You are cautioned not to place undue reliance on the estimates, projections, guidance and other forward-looking information presented. Statements made throughout this presentation are based on current estimates of future events and speak only as of today. The Company does not undertake a duty to update these forward-looking statements.

Our supplemental information and discussion on this call will include certain non-GAAP financial measures. For such measures, reconciliation to the most directly comparable GAAP measure is available at the end of the supplemental information, at the end of the related press release and as part of the Form 8-K filed yesterday with the SEC. All of which are available on our website.

Before I turn it over to Mark, I would like to remind everyone that we will adhere to the one question and one follow-up question rule to allow everyone to submit a question. If you have additional questions, please feel free to put yourself back in the queue. With that, I'll turn the call over to Mark.

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Mark Tarr, HealthSouth Corporation - President & CEO [3]

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Thank you, Crissy, and good morning to everyone joining today's call. The fourth quarter was a solid conclusion to another strong year for HealthSouth. Strong revenue growth in both segments generated $198.8 million of adjusted EBITDA for the quarter, and $793.6 million of adjusted EBITDA for the full year. Increases of 3.8% and 16.3% respectively.

As we discussed at the JP Morgan Healthcare conference in January, growth in the Rehabilitation Hospital segment for the fourth quarter was primarily driven by pricing, while Home Health and Hospice growth was primarily driven by volumes. And importantly, during 2016, we continued to generate strong free cash flow which allowed us to further strengthen our balance sheet, reducing our financial leverage while continuing and even increasing our shareholder distributions.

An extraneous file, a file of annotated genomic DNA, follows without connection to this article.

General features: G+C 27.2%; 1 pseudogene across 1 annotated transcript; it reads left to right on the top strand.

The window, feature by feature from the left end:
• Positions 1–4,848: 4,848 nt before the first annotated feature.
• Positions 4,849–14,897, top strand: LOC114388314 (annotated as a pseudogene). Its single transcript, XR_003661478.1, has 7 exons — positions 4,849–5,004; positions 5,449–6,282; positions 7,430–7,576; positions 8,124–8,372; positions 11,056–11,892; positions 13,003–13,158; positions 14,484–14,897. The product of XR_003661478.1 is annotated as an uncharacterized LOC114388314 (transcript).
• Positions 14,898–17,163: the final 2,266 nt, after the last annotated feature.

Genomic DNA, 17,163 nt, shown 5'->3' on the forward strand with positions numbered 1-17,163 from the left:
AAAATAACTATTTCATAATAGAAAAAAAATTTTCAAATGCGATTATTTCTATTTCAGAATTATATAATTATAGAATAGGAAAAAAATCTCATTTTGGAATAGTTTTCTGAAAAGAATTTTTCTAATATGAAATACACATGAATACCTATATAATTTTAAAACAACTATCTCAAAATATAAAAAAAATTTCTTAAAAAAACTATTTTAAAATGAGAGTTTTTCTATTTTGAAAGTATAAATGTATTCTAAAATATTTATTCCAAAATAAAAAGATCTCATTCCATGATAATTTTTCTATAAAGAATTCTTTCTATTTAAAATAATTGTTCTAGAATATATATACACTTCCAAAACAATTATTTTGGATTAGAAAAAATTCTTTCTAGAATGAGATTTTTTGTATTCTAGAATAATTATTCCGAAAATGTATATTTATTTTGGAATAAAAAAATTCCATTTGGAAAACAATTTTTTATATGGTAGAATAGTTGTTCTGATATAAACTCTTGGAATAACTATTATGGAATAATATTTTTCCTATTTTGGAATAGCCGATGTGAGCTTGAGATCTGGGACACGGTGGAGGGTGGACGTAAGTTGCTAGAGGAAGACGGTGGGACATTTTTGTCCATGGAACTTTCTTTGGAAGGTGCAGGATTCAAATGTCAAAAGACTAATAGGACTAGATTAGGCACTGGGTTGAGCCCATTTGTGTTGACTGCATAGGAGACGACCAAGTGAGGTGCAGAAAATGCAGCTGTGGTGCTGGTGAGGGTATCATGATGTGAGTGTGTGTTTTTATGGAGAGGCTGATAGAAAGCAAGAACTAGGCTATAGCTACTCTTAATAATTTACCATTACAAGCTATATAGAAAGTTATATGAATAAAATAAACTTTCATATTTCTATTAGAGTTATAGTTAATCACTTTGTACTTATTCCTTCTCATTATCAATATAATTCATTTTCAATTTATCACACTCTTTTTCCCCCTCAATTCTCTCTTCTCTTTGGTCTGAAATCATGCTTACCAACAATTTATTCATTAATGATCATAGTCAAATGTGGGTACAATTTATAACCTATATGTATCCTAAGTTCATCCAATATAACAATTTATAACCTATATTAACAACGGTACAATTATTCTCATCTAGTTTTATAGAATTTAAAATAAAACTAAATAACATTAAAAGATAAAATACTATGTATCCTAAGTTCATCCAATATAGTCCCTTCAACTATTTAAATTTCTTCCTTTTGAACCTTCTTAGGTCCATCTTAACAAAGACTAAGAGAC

Throughout 2016, we laid the foundation for our Company's current and long-term success by growing our footprint strategically, and providing our high-quality cost effective facility-based and home-based services to an increasing number of markets. During the year, we added four new inpatient Rehabilitation Hospitals, 10 Home Health locations, and 8 Hospice locations to our portfolio, and we added 83 beds to our existing inpatient Rehabilitation Hospitals. As we began 2017, our development pipelines in both segments remain robust.

We had 10 projects underway in the Rehabilitation Hospital segment, 6 of which are joint ventures. In our Home Health segment, we will continue our focus on increasing the number of overlap markets with our inpatient Rehabilitation Hospitals, and have increased our annual target for Home Health and Hospice agency acquisitions to $50 million to $100 million.

We define an overlap market as markets where we have an encompassed home health location within a 30-mile radius of one of our inpatient hospitals. We ended 2016 with 59% overlap between our IRF and home health locations, up significantly from the 30% overlap when we acquired Encompass two years ago.

And we continue to make great progress on enhancing our service offering through our clinical collaboration efforts. In the fourth quarter of 2016, our clinical collaboration rate rose to 28.2%, an increase of 730 basis points over the fourth quarter of 2015.